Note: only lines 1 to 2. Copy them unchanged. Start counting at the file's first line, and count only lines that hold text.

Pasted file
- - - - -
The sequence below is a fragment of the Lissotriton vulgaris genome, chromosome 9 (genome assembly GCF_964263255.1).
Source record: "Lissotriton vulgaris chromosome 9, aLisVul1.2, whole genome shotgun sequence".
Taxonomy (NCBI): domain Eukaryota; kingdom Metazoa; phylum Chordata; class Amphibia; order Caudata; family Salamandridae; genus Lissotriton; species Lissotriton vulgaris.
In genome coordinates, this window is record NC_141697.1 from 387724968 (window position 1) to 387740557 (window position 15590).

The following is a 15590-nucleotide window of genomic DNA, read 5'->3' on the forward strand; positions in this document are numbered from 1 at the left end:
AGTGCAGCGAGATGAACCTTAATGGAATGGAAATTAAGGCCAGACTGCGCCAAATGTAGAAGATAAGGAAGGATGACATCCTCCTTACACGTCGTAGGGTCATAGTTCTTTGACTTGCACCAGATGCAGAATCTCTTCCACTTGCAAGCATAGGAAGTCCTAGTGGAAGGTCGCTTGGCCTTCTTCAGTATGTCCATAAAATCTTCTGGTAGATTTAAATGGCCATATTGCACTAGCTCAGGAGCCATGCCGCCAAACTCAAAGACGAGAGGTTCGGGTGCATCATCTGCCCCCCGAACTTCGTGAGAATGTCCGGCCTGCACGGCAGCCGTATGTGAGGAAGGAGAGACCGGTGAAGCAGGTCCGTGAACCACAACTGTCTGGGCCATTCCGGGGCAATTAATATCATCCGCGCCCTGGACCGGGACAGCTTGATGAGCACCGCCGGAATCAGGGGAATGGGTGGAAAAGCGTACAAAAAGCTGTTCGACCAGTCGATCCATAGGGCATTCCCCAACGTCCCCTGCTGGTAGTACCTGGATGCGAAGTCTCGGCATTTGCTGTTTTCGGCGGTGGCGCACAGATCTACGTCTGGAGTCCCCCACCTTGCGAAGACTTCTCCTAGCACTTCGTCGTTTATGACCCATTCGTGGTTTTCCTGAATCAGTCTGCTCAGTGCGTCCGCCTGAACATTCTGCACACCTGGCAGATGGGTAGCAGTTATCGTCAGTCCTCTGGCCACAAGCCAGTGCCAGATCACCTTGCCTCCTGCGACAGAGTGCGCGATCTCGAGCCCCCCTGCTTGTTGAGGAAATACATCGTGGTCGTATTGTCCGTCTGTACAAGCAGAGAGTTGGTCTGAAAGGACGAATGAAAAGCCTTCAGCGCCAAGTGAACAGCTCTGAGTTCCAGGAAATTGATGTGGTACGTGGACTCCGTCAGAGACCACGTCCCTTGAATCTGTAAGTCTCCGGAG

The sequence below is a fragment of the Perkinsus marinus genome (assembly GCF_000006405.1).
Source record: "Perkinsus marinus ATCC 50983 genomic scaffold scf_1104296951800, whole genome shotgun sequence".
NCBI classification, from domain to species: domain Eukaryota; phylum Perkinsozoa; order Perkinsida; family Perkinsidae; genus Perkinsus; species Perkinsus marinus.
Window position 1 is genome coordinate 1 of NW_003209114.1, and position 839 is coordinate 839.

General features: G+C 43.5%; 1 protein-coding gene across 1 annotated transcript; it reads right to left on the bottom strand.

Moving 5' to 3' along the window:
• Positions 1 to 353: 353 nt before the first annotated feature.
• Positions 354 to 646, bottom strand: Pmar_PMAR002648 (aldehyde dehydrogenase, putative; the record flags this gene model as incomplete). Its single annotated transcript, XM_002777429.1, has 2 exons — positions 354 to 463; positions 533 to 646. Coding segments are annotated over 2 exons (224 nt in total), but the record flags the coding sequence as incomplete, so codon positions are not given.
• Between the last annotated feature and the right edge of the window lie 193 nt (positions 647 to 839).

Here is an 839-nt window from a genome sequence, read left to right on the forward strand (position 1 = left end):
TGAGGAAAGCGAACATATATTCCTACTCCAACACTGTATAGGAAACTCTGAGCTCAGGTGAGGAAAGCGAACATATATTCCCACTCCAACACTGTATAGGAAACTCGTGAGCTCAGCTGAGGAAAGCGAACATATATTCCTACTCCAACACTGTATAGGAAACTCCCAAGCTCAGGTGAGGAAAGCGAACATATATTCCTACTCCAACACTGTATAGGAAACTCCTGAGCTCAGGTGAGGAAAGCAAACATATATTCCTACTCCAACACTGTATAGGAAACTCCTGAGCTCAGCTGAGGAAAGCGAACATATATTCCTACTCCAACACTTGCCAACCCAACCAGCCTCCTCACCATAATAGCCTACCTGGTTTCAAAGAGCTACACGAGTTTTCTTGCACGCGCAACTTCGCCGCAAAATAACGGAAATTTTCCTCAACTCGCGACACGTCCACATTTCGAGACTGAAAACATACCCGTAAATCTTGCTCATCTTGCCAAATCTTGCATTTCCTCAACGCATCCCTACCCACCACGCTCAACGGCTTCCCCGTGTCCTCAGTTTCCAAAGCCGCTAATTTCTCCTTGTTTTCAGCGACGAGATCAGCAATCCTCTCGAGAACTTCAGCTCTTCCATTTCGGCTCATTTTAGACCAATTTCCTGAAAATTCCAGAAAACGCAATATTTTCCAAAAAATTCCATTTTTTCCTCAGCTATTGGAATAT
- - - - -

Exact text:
The sequence below is a fragment of the Lissotriton vulgaris genome, chromosome 9 (genome assembly GCF_964263255.1).
Source record: "Lissotriton vulgaris chromosome 9, aLisVul1.2, whole genome shotgun sequence".